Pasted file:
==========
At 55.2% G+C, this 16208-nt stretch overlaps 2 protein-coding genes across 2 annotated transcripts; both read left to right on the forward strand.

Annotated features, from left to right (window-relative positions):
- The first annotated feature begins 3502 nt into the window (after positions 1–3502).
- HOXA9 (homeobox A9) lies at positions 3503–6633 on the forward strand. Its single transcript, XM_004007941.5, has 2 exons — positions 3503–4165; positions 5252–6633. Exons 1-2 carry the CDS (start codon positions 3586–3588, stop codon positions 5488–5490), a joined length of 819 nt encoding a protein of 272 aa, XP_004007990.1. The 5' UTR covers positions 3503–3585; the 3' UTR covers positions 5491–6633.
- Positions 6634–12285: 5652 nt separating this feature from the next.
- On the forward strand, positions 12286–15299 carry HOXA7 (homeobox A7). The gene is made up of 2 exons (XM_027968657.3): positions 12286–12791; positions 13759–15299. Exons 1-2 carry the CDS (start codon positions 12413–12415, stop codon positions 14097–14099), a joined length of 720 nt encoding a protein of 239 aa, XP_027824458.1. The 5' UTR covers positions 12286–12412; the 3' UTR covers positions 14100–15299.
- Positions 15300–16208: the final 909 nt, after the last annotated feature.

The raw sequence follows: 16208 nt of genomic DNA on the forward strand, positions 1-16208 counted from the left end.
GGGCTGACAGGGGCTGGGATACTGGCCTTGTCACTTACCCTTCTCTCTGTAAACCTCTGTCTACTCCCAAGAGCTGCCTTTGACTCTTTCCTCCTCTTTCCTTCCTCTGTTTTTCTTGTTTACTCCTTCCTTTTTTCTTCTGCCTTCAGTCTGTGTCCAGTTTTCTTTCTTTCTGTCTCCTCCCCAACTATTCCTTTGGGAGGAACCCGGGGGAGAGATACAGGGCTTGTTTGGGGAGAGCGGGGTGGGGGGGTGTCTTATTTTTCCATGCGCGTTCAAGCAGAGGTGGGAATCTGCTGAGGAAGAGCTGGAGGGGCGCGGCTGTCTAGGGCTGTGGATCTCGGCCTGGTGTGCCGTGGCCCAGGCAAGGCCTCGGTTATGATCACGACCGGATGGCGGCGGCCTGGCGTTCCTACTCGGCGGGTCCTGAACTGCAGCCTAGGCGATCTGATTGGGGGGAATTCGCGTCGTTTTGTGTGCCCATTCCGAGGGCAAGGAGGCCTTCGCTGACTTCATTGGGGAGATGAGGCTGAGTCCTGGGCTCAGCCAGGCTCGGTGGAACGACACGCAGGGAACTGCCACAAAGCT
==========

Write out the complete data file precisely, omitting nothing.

At 55.2% G+C, this 16208-nt stretch overlaps 2 protein-coding genes across 2 annotated transcripts; both read left to right on the forward strand.

Annotated features, from left to right (window-relative positions):
- The first annotated feature begins 3502 nt into the window (after positions 1–3502).
- HOXA9 (homeobox A9) lies at positions 3503–6633 on the forward strand. Its single transcript, XM_004007941.5, has 2 exons — positions 3503–4165; positions 5252–6633. Exons 1-2 carry the CDS (start codon positions 3586–3588, stop codon positions 5488–5490), a joined length of 819 nt encoding a protein of 272 aa, XP_004007990.1. The 5' UTR covers positions 3503–3585; the 3' UTR covers positions 5491–6633.
- Positions 6634–12285: 5652 nt separating this feature from the next.
- On the forward strand, positions 12286–15299 carry HOXA7 (homeobox A7). The gene is made up of 2 exons (XM_027968657.3): positions 12286–12791; positions 13759–15299. Exons 1-2 carry the CDS (start codon positions 12413–12415, stop codon positions 14097–14099), a joined length of 720 nt encoding a protein of 239 aa, XP_027824458.1. The 5' UTR covers positions 12286–12412; the 3' UTR covers positions 14100–15299.
- Positions 15300–16208: the final 909 nt, after the last annotated feature.

The raw sequence follows: 16208 nt of genomic DNA on the forward strand, positions 1-16208 counted from the left end.
GGGCTGACAGGGGCTGGGATACTGGCCTTGTCACTTACCCTTCTCTCTGTAAACCTCTGTCTACTCCCAAGAGCTGCCTTTGACTCTTTCCTCCTCTTTCCTTCCTCTGTTTTTCTTGTTTACTCCTTCCTTTTTTCTTCTGCCTTCAGTCTGTGTCCAGTTTTCTTTCTTTCTGTCTCCTCCCCAACTATTCCTTTGGGAGGAACCCGGGGGAGAGATACAGGGCTTGTTTGGGGAGAGCGGGGTGGGGGGGTGTCTTATTTTTCCATGCGCGTTCAAGCAGAGGTGGGAATCTGCTGAGGAAGAGCTGGAGGGGCGCGGCTGTCTAGGGCTGTGGATCTCGGCCTGGTGTGCCGTGGCCCAGGCAAGGCCTCGGTTATGATCACGACCGGATGGCGGCGGCCTGGCGTTCCTACTCGGCGGGTCCTGAACTGCAGCCTAGGCGATCTGATTGGGGGGAATTCGCGTCGTTTTGTGTGCCCATTCCGAGGGCAAGGAGGCCTTCGCTGACTTCATTGGGGAGATGAGGCTGAGTCCTGGGCTCAGCCAGGCTCGGTGGAACGACACGCAGGGAACTGCCACAAAGCT